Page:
Today’s Budget statement from the Chancellor was a missed opportunity to announce more money for schools and young people.
Paul Whiteman, general secretary of NAHT, said:
“The first thing to say is that school budgets are still at breaking point, and the Chancellor has done nothing to alleviate that pressure.
“It will now be impossible for many schools to avoid making redundancies, to continue to keep class sizes at an acceptable level, and to offer a full and rounded curriculum to all pupils.
“It is impossible to claim that this is a Budget which embraces the future when it doesn’t contain any new money for schools or young people."
Reacting to news that £40m is planned to be spent on training maths teachers – the only significant education spending announcement in the entire budget - Mr Whiteman said:
“All additional money is welcome, although what is needed is system-wide investment rather than a piecemeal approach. The important thing is that young people are supported to make the choices that are right for them, given their interests, aptitudes and aspirations. Maths is important but it is already the most popular A level subject. Attention should also be given to English and arts subjects that have seen declining numbers in recent years.
“Schools already appreciate the value and importance of mathematics - this is not the issue. The biggest challenge facing schools is not an unwillingness to promote the virtues of the subject but a shortage of teachers able to teach it. £40m to train more maths teachers could help with this recruitment challenge but the government has missed its own recruitment targets year after year, so it remains to be seen whether this measure will deliver the numbers required. Let’s remember that according to the latest ITT census, there were fewer trainees recruited than required for Maths (84 per cent) and Data from the Department for Education shows an increase in secondary vacancies from 7.1 per cent between 2010 and 2015 to 23.0 per cent in 2015.”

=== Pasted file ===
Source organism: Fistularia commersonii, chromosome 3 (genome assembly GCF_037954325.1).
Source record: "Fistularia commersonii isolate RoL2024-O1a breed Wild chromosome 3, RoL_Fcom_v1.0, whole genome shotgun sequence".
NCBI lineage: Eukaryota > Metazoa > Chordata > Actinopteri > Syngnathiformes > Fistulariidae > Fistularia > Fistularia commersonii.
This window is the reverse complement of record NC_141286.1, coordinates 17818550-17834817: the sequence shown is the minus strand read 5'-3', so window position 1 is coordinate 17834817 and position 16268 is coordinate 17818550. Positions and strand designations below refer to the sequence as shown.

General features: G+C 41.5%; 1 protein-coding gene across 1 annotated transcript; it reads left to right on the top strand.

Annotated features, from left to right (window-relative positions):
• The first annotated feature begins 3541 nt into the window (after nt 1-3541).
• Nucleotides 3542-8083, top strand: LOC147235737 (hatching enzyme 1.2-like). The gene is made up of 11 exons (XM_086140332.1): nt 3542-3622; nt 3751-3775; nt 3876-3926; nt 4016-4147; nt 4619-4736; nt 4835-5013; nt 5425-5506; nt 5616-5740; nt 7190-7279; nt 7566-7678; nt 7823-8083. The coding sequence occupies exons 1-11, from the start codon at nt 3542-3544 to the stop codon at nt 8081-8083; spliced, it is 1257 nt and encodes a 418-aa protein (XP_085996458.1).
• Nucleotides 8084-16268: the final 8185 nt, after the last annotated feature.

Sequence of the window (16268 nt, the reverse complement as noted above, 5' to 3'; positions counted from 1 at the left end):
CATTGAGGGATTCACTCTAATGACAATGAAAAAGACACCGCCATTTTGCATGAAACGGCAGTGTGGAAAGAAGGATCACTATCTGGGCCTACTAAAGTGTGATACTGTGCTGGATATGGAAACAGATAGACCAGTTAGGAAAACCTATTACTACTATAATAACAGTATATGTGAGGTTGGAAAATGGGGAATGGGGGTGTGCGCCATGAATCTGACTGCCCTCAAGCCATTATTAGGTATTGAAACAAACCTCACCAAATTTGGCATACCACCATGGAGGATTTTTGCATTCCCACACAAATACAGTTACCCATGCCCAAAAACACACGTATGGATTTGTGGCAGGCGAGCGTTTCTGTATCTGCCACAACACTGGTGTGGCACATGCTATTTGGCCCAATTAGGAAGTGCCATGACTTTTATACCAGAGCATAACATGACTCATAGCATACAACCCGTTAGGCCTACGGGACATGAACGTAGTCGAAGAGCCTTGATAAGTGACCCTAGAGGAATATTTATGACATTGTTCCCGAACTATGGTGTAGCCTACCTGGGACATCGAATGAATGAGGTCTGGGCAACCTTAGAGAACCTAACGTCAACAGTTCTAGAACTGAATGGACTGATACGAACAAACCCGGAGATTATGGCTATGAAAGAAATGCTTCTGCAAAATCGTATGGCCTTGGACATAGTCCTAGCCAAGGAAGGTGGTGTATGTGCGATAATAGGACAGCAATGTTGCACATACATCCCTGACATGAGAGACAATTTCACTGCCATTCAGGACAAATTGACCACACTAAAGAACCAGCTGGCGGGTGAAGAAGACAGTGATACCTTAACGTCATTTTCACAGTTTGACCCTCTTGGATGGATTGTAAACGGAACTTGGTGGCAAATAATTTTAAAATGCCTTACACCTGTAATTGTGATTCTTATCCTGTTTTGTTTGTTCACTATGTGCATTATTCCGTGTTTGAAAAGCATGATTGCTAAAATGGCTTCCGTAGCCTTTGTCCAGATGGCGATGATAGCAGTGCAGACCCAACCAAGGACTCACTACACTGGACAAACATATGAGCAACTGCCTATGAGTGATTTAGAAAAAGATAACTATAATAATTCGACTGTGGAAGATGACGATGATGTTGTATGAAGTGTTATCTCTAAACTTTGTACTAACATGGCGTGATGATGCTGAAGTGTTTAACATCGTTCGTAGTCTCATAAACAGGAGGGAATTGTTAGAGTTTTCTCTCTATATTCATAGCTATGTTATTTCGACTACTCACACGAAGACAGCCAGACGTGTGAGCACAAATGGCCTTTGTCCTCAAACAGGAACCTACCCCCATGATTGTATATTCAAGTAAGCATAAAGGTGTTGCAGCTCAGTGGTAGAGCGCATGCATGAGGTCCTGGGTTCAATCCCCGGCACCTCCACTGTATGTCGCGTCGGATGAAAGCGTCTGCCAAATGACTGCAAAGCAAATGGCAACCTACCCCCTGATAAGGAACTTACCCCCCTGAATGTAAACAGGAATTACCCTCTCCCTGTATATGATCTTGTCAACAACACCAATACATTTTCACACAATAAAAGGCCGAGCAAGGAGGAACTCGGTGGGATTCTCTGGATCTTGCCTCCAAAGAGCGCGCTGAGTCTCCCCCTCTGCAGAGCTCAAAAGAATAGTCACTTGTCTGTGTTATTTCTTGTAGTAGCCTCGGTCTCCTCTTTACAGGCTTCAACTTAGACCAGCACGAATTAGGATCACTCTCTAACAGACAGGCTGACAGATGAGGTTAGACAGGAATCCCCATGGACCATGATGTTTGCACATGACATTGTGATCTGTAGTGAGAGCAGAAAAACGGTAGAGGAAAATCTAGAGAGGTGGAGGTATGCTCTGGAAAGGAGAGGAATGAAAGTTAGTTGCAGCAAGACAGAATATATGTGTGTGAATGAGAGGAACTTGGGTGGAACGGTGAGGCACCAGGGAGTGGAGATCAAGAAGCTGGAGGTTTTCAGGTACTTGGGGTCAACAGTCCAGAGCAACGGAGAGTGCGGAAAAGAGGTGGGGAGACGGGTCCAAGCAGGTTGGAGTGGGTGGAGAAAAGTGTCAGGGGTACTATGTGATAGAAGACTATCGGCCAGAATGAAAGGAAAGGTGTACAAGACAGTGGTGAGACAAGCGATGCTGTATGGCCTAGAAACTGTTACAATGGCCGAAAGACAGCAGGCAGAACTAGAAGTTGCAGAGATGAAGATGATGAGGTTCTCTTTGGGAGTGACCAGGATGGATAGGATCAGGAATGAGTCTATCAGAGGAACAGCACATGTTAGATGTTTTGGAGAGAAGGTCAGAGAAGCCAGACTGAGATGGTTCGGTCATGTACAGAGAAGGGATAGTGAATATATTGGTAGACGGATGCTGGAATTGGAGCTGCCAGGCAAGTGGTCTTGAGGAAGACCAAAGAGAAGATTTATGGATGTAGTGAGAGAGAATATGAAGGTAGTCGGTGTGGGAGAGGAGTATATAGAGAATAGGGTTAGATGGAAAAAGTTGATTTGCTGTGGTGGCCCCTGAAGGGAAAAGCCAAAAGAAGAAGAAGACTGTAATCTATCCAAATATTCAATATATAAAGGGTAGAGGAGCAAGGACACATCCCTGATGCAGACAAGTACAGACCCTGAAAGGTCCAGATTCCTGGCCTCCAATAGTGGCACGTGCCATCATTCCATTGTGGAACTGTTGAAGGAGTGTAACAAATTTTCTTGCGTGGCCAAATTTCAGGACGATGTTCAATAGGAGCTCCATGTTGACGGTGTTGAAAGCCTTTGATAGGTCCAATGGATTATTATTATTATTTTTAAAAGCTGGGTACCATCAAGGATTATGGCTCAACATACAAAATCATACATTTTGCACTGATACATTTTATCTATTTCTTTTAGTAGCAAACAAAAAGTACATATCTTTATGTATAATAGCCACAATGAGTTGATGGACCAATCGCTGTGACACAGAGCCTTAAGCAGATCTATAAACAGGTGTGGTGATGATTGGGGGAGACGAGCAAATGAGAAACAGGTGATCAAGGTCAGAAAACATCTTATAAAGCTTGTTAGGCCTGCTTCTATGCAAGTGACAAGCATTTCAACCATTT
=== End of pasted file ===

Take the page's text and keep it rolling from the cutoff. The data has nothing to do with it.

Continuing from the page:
Mr Whiteman continued: “We will continue to make our case loudly and clearly, alongside the thousands of parents, governors, school staff and others who have campaigned tirelessly this year. We put education spending on the map, but the government has decided to go in a different direction. It is now essential that the reprioritised £1.3bn in the DfE budget is found and quickly delivered to schools.
“Education is the jewel in the crown of this country’s public services. At its best, it shines, and it allows those who work in it and learn within it the chance to shine as well. But the government’s failure to find any new money today means the jewel is at risk of being dulled, and the successes of recent years replaced by uncertainty.”
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